Ch.8 - Periodic Properties of the ElementsSee all chapters
All Chapters
Ch.1 - Intro to General Chemistry
Ch.2 - Atoms & Elements
Ch.3 - Chemical Reactions
BONUS: Lab Techniques and Procedures
BONUS: Mathematical Operations and Functions
Ch.4 - Chemical Quantities & Aqueous Reactions
Ch.5 - Gases
Ch.6 - Thermochemistry
Ch.7 - Quantum Mechanics
Ch.8 - Periodic Properties of the Elements
Ch.9 - Bonding & Molecular Structure
Ch.10 - Molecular Shapes & Valence Bond Theory
Ch.11 - Liquids, Solids & Intermolecular Forces
Ch.12 - Solutions
Ch.13 - Chemical Kinetics
Ch.14 - Chemical Equilibrium
Ch.15 - Acid and Base Equilibrium
Ch.16 - Aqueous Equilibrium
Ch. 17 - Chemical Thermodynamics
Ch.18 - Electrochemistry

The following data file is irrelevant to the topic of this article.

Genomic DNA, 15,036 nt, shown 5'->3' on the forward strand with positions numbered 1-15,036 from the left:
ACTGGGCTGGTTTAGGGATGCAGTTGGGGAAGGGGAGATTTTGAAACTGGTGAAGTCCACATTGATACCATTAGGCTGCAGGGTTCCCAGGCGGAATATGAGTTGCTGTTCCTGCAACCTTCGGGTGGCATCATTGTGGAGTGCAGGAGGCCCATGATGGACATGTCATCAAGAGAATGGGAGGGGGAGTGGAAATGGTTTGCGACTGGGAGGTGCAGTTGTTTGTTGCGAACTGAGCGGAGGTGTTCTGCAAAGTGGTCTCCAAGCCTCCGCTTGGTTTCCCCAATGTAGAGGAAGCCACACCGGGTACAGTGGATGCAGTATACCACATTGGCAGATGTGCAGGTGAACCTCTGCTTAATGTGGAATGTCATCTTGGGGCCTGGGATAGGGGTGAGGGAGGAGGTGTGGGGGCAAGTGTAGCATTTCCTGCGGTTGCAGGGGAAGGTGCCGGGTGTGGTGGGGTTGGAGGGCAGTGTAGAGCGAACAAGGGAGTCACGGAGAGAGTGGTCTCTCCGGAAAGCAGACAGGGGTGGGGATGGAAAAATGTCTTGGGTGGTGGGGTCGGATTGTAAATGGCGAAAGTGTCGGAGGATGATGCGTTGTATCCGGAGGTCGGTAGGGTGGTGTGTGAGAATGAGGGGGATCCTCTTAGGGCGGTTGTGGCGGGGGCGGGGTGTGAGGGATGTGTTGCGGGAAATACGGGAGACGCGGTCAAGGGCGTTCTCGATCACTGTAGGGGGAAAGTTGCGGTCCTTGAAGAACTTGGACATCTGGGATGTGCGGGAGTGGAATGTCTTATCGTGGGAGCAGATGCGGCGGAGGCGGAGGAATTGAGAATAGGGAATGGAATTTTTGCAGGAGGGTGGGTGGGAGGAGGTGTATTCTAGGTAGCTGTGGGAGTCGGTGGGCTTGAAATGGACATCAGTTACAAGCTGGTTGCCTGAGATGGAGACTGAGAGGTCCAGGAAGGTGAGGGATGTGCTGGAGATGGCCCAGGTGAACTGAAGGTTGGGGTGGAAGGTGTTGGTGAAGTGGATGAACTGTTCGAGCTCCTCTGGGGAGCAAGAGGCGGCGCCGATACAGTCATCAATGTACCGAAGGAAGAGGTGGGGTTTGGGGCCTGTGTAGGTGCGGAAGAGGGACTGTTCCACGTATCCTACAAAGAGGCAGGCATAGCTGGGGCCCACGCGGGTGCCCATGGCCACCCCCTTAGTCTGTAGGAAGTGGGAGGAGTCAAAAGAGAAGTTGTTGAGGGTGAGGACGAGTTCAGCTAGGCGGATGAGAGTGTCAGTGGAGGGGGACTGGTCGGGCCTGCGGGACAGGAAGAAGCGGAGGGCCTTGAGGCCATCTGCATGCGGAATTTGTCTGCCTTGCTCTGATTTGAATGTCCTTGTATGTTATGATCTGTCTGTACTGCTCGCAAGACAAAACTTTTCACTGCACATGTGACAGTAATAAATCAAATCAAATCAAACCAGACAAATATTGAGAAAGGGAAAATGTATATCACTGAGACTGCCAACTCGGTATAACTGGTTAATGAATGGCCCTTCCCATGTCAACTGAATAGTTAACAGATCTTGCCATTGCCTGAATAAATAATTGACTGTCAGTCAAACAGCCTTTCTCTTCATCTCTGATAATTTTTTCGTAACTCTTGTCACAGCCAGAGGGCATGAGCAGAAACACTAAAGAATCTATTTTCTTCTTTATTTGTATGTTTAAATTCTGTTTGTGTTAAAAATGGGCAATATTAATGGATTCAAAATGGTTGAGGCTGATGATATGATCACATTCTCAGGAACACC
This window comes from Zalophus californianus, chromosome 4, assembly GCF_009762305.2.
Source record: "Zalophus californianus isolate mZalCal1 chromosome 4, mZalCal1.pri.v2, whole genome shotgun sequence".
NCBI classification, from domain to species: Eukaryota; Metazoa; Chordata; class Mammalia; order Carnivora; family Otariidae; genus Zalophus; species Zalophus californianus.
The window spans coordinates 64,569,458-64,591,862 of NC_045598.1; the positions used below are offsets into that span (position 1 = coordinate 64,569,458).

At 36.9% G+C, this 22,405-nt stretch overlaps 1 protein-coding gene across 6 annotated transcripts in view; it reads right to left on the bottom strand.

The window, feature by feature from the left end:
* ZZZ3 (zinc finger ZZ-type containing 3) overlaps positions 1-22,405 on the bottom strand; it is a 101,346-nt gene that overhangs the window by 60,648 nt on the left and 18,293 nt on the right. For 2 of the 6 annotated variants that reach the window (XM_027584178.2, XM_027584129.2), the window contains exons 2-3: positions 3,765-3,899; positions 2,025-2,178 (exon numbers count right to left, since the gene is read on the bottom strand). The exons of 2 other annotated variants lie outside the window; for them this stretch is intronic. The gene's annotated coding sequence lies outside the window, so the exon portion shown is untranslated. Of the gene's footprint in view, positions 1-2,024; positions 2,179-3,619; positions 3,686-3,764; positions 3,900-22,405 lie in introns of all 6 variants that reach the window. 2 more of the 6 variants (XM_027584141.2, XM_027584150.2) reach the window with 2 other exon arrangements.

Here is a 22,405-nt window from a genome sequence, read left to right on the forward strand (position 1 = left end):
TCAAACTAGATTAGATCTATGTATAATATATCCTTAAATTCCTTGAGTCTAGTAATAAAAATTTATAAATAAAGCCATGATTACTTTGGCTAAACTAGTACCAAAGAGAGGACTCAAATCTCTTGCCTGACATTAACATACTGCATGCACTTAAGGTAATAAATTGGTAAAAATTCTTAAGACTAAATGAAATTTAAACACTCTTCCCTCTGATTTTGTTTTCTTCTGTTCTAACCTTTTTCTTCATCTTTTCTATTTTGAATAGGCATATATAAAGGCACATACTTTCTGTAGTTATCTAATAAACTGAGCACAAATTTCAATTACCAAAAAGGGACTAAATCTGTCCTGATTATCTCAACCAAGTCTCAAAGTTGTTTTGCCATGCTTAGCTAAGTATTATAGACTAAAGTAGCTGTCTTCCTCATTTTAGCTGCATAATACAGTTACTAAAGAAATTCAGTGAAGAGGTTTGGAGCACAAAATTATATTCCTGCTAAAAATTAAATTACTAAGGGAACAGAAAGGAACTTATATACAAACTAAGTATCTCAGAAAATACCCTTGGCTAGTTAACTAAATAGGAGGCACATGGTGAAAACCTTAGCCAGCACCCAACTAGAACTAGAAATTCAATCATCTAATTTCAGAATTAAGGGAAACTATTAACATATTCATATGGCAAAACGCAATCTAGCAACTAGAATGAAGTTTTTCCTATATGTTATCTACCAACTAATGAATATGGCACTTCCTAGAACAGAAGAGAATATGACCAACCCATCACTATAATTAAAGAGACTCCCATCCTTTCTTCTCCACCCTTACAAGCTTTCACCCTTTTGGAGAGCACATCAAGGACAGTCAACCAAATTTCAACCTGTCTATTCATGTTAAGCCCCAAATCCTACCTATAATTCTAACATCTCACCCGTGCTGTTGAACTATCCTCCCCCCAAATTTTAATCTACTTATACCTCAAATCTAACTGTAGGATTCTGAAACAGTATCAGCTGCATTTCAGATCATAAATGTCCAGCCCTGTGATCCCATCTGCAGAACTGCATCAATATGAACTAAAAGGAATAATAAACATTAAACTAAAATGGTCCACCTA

Ch.19 - Nuclear Chemistry
Ch.20 - Organic Chemistry
Ch.22 - Chemistry of the Nonmetals
Ch.23 - Transition Metals and Coordination Compounds

Solution: An element with a high likelihood of becoming an anion, would be expected to have a relatively a) large negative electron affinity and a relatively high ionization energy. b) large negative electron affinity and a relatively low ionization energy. c) Small negative electron affinity and a relatively high ionization energy. d) Small negative electron affinity and a relatively low ionization energy. e) more information is needed.

Problem

An element with a high likelihood of becoming an anion, would be expected to have a relatively

a) large negative electron affinity and a relatively high ionization energy.

b) large negative electron affinity and a relatively low ionization energy.

c) Small negative electron affinity and a relatively high ionization energy.

d) Small negative electron affinity and a relatively low ionization energy.

e) more information is needed.